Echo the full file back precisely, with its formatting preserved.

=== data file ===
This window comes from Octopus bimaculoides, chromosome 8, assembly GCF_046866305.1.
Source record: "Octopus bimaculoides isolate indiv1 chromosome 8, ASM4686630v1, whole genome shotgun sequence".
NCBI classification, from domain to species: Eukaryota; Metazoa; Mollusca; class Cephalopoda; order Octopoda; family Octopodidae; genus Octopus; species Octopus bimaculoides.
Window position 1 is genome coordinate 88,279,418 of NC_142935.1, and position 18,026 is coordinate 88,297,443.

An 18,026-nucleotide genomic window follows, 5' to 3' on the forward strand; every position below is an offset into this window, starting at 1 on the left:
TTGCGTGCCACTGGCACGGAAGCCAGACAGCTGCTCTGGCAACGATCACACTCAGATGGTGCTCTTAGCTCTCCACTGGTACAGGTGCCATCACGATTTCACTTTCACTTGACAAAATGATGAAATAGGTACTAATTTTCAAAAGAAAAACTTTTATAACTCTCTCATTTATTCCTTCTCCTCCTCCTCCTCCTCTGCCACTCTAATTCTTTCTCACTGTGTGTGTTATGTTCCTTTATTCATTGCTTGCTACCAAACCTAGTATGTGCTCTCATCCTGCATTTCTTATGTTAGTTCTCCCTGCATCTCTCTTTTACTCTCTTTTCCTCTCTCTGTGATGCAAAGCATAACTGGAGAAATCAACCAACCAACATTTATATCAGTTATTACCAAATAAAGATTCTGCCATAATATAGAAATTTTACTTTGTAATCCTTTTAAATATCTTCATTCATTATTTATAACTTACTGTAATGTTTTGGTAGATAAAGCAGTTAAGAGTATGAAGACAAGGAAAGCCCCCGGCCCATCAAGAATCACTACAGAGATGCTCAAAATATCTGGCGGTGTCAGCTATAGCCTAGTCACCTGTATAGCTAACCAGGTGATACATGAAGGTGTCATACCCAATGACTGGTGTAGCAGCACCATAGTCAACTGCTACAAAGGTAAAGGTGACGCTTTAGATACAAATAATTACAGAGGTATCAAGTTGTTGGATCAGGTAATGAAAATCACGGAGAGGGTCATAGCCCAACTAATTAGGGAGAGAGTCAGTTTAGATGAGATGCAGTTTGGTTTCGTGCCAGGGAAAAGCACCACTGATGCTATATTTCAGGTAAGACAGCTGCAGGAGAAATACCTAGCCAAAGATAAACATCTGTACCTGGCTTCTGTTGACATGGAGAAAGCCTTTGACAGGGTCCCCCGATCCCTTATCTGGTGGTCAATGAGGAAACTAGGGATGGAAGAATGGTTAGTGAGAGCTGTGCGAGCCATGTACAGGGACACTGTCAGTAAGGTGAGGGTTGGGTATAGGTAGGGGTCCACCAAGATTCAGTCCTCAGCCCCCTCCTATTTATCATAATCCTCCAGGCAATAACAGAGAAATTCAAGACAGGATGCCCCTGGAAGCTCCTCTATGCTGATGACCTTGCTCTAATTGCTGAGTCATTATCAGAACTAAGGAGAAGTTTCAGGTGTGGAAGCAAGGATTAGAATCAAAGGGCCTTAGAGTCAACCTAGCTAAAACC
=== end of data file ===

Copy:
This window comes from Octopus bimaculoides, chromosome 8, assembly GCF_046866305.1.
Source record: "Octopus bimaculoides isolate indiv1 chromosome 8, ASM4686630v1, whole genome shotgun sequence".
NCBI classification, from domain to species: Eukaryota; Metazoa; Mollusca; class Cephalopoda; order Octopoda; family Octopodidae; genus Octopus; species Octopus bimaculoides.
Window position 1 is genome coordinate 88,279,418 of NC_142935.1, and position 18,026 is coordinate 88,297,443.

An 18,026-nucleotide genomic window follows, 5' to 3' on the forward strand; every position below is an offset into this window, starting at 1 on the left:
TTGCGTGCCACTGGCACGGAAGCCAGACAGCTGCTCTGGCAACGATCACACTCAGATGGTGCTCTTAGCTCTCCACTGGTACAGGTGCCATCACGATTTCACTTTCACTTGACAAAATGATGAAATAGGTACTAATTTTCAAAAGAAAAACTTTTATAACTCTCTCATTTATTCCTTCTCCTCCTCCTCCTCCTCTGCCACTCTAATTCTTTCTCACTGTGTGTGTTATGTTCCTTTATTCATTGCTTGCTACCAAACCTAGTATGTGCTCTCATCCTGCATTTCTTATGTTAGTTCTCCCTGCATCTCTCTTTTACTCTCTTTTCCTCTCTCTGTGATGCAAAGCATAACTGGAGAAATCAACCAACCAACATTTATATCAGTTATTACCAAATAAAGATTCTGCCATAATATAGAAATTTTACTTTGTAATCCTTTTAAATATCTTCATTCATTATTTATAACTTACTGTAATGTTTTGGTAGATAAAGCAGTTAAGAGTATGAAGACAAGGAAAGCCCCCGGCCCATCAAGAATCACTACAGAGATGCTCAAAATATCTGGCGGTGTCAGCTATAGCCTAGTCACCTGTATAGCTAACCAGGTGATACATGAAGGTGTCATACCCAATGACTGGTGTAGCAGCACCATAGTCAACTGCTACAAAGGTAAAGGTGACGCTTTAGATACAAATAATTACAGAGGTATCAAGTTGTTGGATCAGGTAATGAAAATCACGGAGAGGGTCATAGCCCAACTAATTAGGGAGAGAGTCAGTTTAGATGAGATGCAGTTTGGTTTCGTGCCAGGGAAAAGCACCACTGATGCTATATTTCAGGTAAGACAGCTGCAGGAGAAATACCTAGCCAAAGATAAACATCTGTACCTGGCTTCTGTTGACATGGAGAAAGCCTTTGACAGGGTCCCCCGATCCCTTATCTGGTGGTCAATGAGGAAACTAGGGATGGAAGAATGGTTAGTGAGAGCTGTGCGAGCCATGTACAGGGACACTGTCAGTAAGGTGAGGGTTGGGTATAGGTAGGGGTCCACCAAGATTCAGTCCTCAGCCCCCTCCTATTTATCATAATCCTCCAGGCAATAACAGAGAAATTCAAGACAGGATGCCCCTGGAAGCTCCTCTATGCTGATGACCTTGCTCTAATTGCTGAGTCATTATCAGAACTAAGGAGAAGTTTCAGGTGTGGAAGCAAGGATTAGAATCAAAGGGCCTTAGAGTCAACCTAGCTAAAACC